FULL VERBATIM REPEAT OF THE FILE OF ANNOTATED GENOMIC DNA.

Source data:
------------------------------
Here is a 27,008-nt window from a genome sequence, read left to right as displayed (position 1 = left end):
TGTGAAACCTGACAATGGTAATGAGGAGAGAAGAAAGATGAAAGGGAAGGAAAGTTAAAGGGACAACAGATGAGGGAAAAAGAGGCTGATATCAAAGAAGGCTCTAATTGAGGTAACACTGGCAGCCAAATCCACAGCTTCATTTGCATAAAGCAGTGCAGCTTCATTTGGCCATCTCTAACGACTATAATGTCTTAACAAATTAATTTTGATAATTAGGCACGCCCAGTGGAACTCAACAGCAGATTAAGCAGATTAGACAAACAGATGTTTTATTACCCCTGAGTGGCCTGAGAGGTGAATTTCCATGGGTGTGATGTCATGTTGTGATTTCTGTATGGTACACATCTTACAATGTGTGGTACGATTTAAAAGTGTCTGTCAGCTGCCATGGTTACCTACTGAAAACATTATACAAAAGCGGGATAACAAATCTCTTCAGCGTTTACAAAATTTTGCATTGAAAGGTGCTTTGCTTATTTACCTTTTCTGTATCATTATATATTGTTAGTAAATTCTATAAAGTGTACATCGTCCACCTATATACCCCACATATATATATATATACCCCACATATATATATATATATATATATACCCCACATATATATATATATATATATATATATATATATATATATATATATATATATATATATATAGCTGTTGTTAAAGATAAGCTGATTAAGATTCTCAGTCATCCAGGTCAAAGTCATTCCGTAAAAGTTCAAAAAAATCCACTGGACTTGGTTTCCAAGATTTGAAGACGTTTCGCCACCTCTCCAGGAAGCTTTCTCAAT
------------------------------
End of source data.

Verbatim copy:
Here is a 27,008-nt window from a genome sequence, read left to right as displayed (position 1 = left end):
TGTGAAACCTGACAATGGTAATGAGGAGAGAAGAAAGATGAAAGGGAAGGAAAGTTAAAGGGACAACAGATGAGGGAAAAAGAGGCTGATATCAAAGAAGGCTCTAATTGAGGTAACACTGGCAGCCAAATCCACAGCTTCATTTGCATAAAGCAGTGCAGCTTCATTTGGCCATCTCTAACGACTATAATGTCTTAACAAATTAATTTTGATAATTAGGCACGCCCAGTGGAACTCAACAGCAGATTAAGCAGATTAGACAAACAGATGTTTTATTACCCCTGAGTGGCCTGAGAGGTGAATTTCCATGGGTGTGATGTCATGTTGTGATTTCTGTATGGTACACATCTTACAATGTGTGGTACGATTTAAAAGTGTCTGTCAGCTGCCATGGTTACCTACTGAAAACATTATACAAAAGCGGGATAACAAATCTCTTCAGCGTTTACAAAATTTTGCATTGAAAGGTGCTTTGCTTATTTACCTTTTCTGTATCATTATATATTGTTAGTAAATTCTATAAAGTGTACATCGTCCACCTATATACCCCACATATATATATATATACCCCACATATATATATATATATATATATACCCCACATATATATATATATATATATATATATATATATATATATATATATATATATATATATATAGCTGTTGTTAAAGATAAGCTGATTAAGATTCTCAGTCATCCAGGTCAAAGTCATTCCGTAAAAGTTCAAAAAAATCCACTGGACTTGGTTTCCAAGATTTGAAGACGTTTCGCCACCTCTCCAGGAAGCTTTCTCAAT